Road Map for a Fugue

By John Stone


About the 'Art of Fugue' you may also read:

An enigma resolved: the Bach's Art of the Fugue by David Peat (on Hans-Eberhard Dentler)

Glenn Gould Discourses on Fugue: Watch and Learn by John Stone

 

Search for sheet music on the Art of Fugue

The Bach's Art of Fugue in MIDI files


Enter on a curving road with nothing
in sight but the curved road itself.
Seven paces forward, you arrive
in the place where you began, but it is not the same.

A new path arises in the clearing like the first,
and then another and another; all seem
to contain the same landmarks. Strange,
these roads that always bring you home
whose scenery is ever changing.

Now the road that introduced you
to the city from the barren stretch
has curved the opposite direction.
Soon enough it is the view
that overtakes your notice from
the curving roads that keep recurring.

Stranger still,
you find yourself unable
to keep for long to any single avenue,
but are transported from one to another
guided by the logic of things
surrounding you,
and not your will.
The map you hold is for a city out of Heraclitus,
never to be navigated the same way twice.

After walking at a slow and steady rate
you feel the ground beneath your feet
has dropped and you have broken from
the crosshatch of the city's passageways,
and have become a peregrine
who traces giant spirals in its wake.
First, you glide, falling and rising, then
divide and divide: four falcons in formation.

Below, the city's curving roads still
are visible. From the vantage of up high
their routes that always point the way to home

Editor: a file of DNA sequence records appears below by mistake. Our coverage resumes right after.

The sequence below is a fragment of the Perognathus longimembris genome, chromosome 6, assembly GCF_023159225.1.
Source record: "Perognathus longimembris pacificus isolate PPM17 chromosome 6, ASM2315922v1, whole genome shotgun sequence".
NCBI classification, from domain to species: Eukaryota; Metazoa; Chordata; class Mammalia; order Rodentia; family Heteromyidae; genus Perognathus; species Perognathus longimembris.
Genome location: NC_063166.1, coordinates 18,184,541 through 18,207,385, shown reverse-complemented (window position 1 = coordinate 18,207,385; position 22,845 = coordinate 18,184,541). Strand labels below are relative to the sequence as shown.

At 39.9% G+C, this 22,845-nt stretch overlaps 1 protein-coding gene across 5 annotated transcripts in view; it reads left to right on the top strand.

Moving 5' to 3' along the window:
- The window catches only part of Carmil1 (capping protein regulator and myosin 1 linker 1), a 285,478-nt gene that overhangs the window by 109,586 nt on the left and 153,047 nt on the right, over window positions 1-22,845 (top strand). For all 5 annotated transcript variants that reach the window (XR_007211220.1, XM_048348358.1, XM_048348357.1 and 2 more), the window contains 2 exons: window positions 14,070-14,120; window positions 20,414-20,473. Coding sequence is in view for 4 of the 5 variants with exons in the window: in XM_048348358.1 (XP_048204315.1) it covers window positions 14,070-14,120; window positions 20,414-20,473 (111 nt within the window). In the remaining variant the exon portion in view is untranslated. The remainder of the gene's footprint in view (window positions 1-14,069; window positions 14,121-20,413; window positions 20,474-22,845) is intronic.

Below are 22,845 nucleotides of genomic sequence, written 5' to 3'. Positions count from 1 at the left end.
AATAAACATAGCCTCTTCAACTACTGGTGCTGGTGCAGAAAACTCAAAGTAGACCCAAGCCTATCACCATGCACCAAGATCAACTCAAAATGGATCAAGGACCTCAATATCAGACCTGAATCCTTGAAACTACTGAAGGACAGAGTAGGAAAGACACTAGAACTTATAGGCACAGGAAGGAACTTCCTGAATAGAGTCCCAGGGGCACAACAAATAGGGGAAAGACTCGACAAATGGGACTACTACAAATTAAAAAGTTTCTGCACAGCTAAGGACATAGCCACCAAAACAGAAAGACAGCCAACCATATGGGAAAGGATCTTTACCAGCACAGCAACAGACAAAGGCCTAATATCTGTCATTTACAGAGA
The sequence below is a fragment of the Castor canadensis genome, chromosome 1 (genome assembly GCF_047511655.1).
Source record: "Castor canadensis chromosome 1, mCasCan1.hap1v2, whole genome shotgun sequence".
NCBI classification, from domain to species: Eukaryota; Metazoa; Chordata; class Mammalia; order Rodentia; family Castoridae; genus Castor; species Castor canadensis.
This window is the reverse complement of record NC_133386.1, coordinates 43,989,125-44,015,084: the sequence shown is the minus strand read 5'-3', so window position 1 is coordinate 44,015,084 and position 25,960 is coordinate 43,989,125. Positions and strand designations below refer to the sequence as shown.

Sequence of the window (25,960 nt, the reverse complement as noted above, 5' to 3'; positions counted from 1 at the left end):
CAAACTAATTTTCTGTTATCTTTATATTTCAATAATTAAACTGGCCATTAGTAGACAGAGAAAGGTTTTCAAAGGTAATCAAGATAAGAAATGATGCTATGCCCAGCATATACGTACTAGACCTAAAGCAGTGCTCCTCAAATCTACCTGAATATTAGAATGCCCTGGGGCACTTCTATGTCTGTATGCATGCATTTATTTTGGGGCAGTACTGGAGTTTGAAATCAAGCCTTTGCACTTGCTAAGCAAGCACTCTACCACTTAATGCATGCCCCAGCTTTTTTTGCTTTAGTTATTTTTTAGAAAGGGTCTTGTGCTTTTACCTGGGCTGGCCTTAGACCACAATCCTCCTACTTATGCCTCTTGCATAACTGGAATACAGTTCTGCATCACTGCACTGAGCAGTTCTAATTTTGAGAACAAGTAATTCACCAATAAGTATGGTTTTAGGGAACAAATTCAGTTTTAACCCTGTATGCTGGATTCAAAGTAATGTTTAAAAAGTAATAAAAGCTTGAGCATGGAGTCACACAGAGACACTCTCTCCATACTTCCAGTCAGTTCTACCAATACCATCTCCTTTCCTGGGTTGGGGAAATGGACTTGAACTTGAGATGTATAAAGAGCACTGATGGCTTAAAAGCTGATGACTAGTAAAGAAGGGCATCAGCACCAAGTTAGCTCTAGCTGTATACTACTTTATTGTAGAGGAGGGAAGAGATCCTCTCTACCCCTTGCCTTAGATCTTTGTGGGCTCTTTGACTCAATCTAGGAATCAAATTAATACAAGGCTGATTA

seem carved into the earth. Their permanence
almost mocks your aerial display,
but then your winding freeform flight
as one and then another plunge and spiral up
half-mocks their graven fixity.
Home may just as well be in the sky.

Beyond the heights and depths that you have traveled
a mountain opens to your view that
changes everything that came before and
how you saw what came before. A narrow,
crooked stream emerges from the ice,
descends and slowly
climbs to rest before
discovering other streams that thaw to form a brook.
In-between water and ice, it rolls through itself
and etches a road between sky and ground.

Which of two worlds would you choose to inhabit,
the one that endures but never changes
or the one that moving never lasts?
Is the topography of the eternal
complete without
the fleeting?

At length you arrive at a point
where ice floe,
curving ground
and flight of birds
converge.

You are fixed,
your feet on the ground
at the edge of a precipice,
but you are flung,

your will abandoned
to the will of circling birds.
Frozen in mid-flight,

you leave the world
behind

on a single, twisting path
whose ending is
suspended.


You may be also interested in:

Introduction to J.S. Bach in His Library, 1749

On Bach's Art of the Fugue

Road Map for a Fugue

A Portrait of Two J.S. Bach's

Happy Birthday, Johann Sebastian Bach

Two Reasons Man is Superior to Machines: Bach and Gould

A Glenn Gould Survey: The Music Through 1750

Glenn Gould Discourses on Fugue: Watch and Learn